by ANNA McNAY
“Photography is a universal language, a direct means of communication without need of translation,”1 says Cornell Capa explaining the entry into photojournalism of his brother Robert after being sent into exile in Berlin in 1931, scarcely able to speak any German. Perhaps this is why the development of 20th century photography can be largely attributed to five Hungarian Jews, all of whom were forced to leave their native country to live and work abroad. Their stories – as well as that of the burgeoning genre (or genres) of photography – are presented in the Royal Academy’s exhibition, Eyewitness, which brings together some 200 photographs from between 1918–1989, taken by over 40 Hungarian photographers, but focusing on the works of the five most seminal: Brassaï (1899–1984), Robert Capa (1913–1954), André Kertész (1894–1985), László Moholy-Nagy (1895–1946), and Martin Munkácsi (1896–1963).
The exhibition opens at home in Hungary with a display of works from the Pictorialist movement, or “Magyar Style”, with protagonists such as Rudolf Balogh (1879–1944) and Károly Escher (1890–1966) using soft focus and special printing techniques – some sepia, some black and white – in an attempt to “communicate [the] national character”2 of their pastoral idyll. Processions, animals, farm workers, open landscapes, high viewpoints, and the use of light and shadow – aspirations after the form and status of fine art.
The arrival of the handheld camera in the late 1920s, however, vastly increased the possibilities of the medium, particularly for photographers like Robert Capa, operating almost clandestinely as they commuted between wars. After his early work in Berlin in the 1930s, it was precisely as a war photographer that Capa really made his name. His image Death of a Loyalist Militia Man (1936), taken in Spain after the outbreak of Civil War, is probably one of the most recognisable photographs ever taken, certainly in this exhibition. Recalling Francisco de Goya’s The Third of May 1808 (1814), with his white shirt, it captures the soldier at the very instant of being shot (though the controversy continues about whether or not the picture was set up). A lesser-known but equally powerful image is Refugees in Front of the Sha’ar Ha’Aliya Refugee Camp, Haifa (1950), depicting a small girl in headscarf and bare feet, face crumpled as she wails inconsolably. Shortly after Capa’s death in 1954, John Steinbeck wrote of him that “he could show the horror of a whole people in the face of a child,”3 and it is easy to see what he meant.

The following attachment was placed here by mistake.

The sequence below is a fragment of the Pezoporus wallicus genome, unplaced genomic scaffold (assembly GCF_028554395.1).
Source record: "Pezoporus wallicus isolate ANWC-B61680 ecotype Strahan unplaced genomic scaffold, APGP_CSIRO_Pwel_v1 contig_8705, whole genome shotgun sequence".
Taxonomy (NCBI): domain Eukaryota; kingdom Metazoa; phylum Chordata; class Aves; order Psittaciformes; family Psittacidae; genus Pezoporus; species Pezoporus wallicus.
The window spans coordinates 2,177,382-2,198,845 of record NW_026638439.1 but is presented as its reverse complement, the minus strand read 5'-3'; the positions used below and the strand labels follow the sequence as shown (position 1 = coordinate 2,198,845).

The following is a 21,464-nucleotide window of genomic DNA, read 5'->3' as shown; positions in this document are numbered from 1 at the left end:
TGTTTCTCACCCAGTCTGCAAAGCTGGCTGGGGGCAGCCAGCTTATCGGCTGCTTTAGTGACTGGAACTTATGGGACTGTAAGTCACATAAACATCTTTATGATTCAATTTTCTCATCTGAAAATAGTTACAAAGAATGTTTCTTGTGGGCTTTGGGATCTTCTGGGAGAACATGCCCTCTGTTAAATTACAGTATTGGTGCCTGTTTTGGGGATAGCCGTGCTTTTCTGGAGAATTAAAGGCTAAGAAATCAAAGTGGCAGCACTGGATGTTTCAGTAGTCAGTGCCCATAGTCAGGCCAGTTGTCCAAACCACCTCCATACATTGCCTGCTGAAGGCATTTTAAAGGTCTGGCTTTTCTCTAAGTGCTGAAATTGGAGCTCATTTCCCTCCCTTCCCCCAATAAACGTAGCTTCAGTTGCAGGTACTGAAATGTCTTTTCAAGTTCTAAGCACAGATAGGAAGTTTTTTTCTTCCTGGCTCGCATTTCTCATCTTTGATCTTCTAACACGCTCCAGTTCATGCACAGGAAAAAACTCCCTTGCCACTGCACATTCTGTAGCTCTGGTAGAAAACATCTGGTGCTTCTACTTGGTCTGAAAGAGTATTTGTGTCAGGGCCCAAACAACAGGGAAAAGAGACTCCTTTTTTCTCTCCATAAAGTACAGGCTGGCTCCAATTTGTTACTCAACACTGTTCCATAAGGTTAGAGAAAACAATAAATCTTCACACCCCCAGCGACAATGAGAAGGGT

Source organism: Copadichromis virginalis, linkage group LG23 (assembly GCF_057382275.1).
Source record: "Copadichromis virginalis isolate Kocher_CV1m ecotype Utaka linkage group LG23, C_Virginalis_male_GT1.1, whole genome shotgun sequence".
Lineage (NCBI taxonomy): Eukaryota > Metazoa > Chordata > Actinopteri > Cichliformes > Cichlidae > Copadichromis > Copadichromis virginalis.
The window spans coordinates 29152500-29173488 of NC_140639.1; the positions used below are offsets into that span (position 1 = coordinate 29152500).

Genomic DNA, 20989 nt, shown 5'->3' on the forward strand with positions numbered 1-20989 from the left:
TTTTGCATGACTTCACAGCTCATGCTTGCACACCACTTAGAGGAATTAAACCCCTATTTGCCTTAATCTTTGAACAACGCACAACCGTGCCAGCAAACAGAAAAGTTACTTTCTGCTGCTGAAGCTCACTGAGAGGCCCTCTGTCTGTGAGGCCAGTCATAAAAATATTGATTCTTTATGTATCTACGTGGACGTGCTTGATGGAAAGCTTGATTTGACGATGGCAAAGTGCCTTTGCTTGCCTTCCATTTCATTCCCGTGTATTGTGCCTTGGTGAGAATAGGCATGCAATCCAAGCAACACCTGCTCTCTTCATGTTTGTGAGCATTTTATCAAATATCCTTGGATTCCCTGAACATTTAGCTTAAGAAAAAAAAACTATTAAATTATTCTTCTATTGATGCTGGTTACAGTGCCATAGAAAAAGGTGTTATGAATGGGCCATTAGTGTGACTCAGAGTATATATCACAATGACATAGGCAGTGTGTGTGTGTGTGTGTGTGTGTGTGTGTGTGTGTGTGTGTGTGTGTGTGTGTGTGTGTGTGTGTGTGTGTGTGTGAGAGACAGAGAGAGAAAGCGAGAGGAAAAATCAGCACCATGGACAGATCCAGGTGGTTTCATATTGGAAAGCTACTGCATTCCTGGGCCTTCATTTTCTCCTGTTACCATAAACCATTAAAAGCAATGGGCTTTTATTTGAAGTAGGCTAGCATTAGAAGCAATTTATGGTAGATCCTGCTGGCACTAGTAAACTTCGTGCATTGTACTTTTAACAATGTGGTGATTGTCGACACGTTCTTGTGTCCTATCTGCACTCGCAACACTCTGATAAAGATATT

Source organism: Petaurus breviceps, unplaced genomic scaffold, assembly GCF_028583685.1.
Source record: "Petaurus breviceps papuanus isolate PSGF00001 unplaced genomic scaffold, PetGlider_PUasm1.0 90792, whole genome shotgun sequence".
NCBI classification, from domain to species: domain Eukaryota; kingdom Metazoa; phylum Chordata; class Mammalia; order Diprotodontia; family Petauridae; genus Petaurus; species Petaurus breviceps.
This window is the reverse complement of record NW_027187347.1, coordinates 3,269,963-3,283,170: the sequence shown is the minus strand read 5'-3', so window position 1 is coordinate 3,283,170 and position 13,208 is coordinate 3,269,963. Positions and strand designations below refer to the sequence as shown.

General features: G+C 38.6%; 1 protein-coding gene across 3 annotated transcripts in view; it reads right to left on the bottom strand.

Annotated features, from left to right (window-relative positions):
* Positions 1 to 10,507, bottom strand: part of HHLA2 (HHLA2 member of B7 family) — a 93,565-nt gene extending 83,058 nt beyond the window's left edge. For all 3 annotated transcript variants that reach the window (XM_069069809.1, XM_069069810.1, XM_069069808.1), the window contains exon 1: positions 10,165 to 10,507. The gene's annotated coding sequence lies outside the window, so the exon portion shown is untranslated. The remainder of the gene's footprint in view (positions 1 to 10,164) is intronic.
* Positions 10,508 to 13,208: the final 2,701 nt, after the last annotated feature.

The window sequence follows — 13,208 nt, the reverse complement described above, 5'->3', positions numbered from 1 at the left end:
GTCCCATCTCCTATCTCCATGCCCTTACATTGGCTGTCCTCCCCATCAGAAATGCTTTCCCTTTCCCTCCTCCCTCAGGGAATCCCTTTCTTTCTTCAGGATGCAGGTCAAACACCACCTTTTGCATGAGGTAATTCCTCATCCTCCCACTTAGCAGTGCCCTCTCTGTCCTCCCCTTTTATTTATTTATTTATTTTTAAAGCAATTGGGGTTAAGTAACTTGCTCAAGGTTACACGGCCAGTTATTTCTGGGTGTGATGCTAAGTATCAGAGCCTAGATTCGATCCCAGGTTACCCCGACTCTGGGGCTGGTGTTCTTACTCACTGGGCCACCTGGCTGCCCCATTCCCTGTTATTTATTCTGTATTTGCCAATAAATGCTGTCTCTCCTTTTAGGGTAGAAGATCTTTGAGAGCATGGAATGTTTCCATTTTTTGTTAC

But it is not all doom and gloom. The exhibition also includes a good selection of Brassaï’s images of the Parisian underworld, as well as of contemporary artists (Matisse, Picasso, Chagall), and a print from Munkácsi’s celebrated shoot of Leni Riefenstahl (1931), commissioned by the Berliner Illustrirte Zeitung. Munkácsi, who was better known for his sports photography, and for his shot of Four Boys at Lake Tanganiyka (1931), which led Henri Cartier-Bresson to the realisation that “photography can fix eternity in a moment,”4 later went on to become the “first” fashion photographer, with his first session commissioned by Harpers Bazaar, paving the way for the likes of Herb Ritts.
There are more experimental images from Moholy-Nagy, a leading Bauhaus figure and teacher of painting, as well as author of a seminal book on aesthetic theory. Most striking is Photogram (1925), taken without a camera, by placing objects directly over light-sensitive paper and producing something akin to a Rorschach image. Alongside this hang a couple of spectacular architectural photographs by Angelo (1894-1974), themselves resembling geometric compositions of shadow and shape.
Kertész shows an equally innovative streak with his distortions (conjuring figures from a hall of mirrors), and his dramatic crop of Elizabeth and I (1931), which, originally a full-length photograph of him and his wife, now zooms in on just half of her face, and shoulder with his hand on it. For me, however, the highlights of the show are Kertész’s later works – Lost Cloud (1937), Melancholic Tulip (1939) and Homing Ship (1944) – taken shortly after his arrival in New York, and perfectly capturing the sense of alienation he felt: “What I felt when making this picture was a feeling of solitude – the cloud didn’t know which way to go.”5
The exhibition closes as it began, back in Hungary, with photographs from the Soviet era, which followed the Second World War. Socialist Realism was the only form of photography permitted at that time, and images tend to depict industrial life and Communist ideals. Nevertheless, there are even now examples of ground-breaking, risk-taking men, including Tamás Urbán (born 1945), whose series of reports on young drug addicts manages to bring to light the darker side of life behind the Iron Curtain.
The two final images in the exhibition – Imre Benkö’s Lenin Statue Lying Down (1992) and Sylvia Plachy’s Fallen Worker (1993) – depict the fall of Communism and the end of an era for Hungary, not only politically, but also as the forerunner of developments in the photographic world.
As Kertész himself once said: “Everybody can look, but they don’t necessarily see.”6 It takes such visionary photographers as those whose works are exemplified in this exhibition to open our eyes and allow us to bear witness.
2. Rudolf Balogh, 1914, quoted in the catalogue to the exhibition, Eyewitness: Hungarian Photography in the Twentieth Century. Brassaï, Capa, Kertész, Moholy-Nagy, Munkácsi, Thames & Hudson Ltd, 2011: 42.
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